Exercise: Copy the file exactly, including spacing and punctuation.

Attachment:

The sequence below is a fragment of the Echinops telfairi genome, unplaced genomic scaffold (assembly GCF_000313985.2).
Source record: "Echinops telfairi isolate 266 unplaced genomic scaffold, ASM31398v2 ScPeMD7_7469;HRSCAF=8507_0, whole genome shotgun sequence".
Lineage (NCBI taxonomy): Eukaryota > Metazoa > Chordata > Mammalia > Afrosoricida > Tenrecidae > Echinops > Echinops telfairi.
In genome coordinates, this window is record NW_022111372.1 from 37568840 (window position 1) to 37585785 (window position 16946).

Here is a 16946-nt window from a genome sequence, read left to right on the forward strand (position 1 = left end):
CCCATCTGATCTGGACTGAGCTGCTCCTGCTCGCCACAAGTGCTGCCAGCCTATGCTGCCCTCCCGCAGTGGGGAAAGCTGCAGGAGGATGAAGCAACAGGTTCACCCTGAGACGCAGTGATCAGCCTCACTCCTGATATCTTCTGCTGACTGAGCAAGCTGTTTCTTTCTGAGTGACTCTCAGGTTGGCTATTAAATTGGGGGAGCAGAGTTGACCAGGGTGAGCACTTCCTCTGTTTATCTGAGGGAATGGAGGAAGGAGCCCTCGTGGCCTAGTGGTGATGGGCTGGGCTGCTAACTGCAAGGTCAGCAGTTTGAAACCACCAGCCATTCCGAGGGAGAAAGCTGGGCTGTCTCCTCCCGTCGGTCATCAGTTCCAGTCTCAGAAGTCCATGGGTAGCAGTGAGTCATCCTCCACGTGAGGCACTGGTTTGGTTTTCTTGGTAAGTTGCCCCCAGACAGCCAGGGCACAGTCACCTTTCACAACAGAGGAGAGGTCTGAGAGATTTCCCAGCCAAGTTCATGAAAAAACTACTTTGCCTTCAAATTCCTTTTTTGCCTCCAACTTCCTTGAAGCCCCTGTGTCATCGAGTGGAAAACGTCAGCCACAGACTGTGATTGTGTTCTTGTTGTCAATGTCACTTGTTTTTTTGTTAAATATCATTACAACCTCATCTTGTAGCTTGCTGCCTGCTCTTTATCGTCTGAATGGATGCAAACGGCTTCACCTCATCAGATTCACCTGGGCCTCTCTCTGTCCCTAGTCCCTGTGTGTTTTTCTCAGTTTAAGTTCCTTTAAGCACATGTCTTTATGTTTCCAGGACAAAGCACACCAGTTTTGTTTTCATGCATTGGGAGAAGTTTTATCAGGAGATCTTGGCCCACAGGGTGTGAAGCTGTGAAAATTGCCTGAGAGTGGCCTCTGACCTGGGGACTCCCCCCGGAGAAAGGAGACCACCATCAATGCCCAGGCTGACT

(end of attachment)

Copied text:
The sequence below is a fragment of the Echinops telfairi genome, unplaced genomic scaffold (assembly GCF_000313985.2).
Source record: "Echinops telfairi isolate 266 unplaced genomic scaffold, ASM31398v2 ScPeMD7_7469;HRSCAF=8507_0, whole genome shotgun sequence".
Lineage (NCBI taxonomy): Eukaryota > Metazoa > Chordata > Mammalia > Afrosoricida > Tenrecidae > Echinops > Echinops telfairi.
In genome coordinates, this window is record NW_022111372.1 from 37568840 (window position 1) to 37585785 (window position 16946).

Here is a 16946-nt window from a genome sequence, read left to right on the forward strand (position 1 = left end):
CCCATCTGATCTGGACTGAGCTGCTCCTGCTCGCCACAAGTGCTGCCAGCCTATGCTGCCCTCCCGCAGTGGGGAAAGCTGCAGGAGGATGAAGCAACAGGTTCACCCTGAGACGCAGTGATCAGCCTCACTCCTGATATCTTCTGCTGACTGAGCAAGCTGTTTCTTTCTGAGTGACTCTCAGGTTGGCTATTAAATTGGGGGAGCAGAGTTGACCAGGGTGAGCACTTCCTCTGTTTATCTGAGGGAATGGAGGAAGGAGCCCTCGTGGCCTAGTGGTGATGGGCTGGGCTGCTAACTGCAAGGTCAGCAGTTTGAAACCACCAGCCATTCCGAGGGAGAAAGCTGGGCTGTCTCCTCCCGTCGGTCATCAGTTCCAGTCTCAGAAGTCCATGGGTAGCAGTGAGTCATCCTCCACGTGAGGCACTGGTTTGGTTTTCTTGGTAAGTTGCCCCCAGACAGCCAGGGCACAGTCACCTTTCACAACAGAGGAGAGGTCTGAGAGATTTCCCAGCCAAGTTCATGAAAAAACTACTTTGCCTTCAAATTCCTTTTTTGCCTCCAACTTCCTTGAAGCCCCTGTGTCATCGAGTGGAAAACGTCAGCCACAGACTGTGATTGTGTTCTTGTTGTCAATGTCACTTGTTTTTTTGTTAAATATCATTACAACCTCATCTTGTAGCTTGCTGCCTGCTCTTTATCGTCTGAATGGATGCAAACGGCTTCACCTCATCAGATTCACCTGGGCCTCTCTCTGTCCCTAGTCCCTGTGTGTTTTTCTCAGTTTAAGTTCCTTTAAGCACATGTCTTTATGTTTCCAGGACAAAGCACACCAGTTTTGTTTTCATGCATTGGGAGAAGTTTTATCAGGAGATCTTGGCCCACAGGGTGTGAAGCTGTGAAAATTGCCTGAGAGTGGCCTCTGACCTGGGGACTCCCCCCGGAGAAAGGAGACCACCATCAATGCCCAGGCTGACT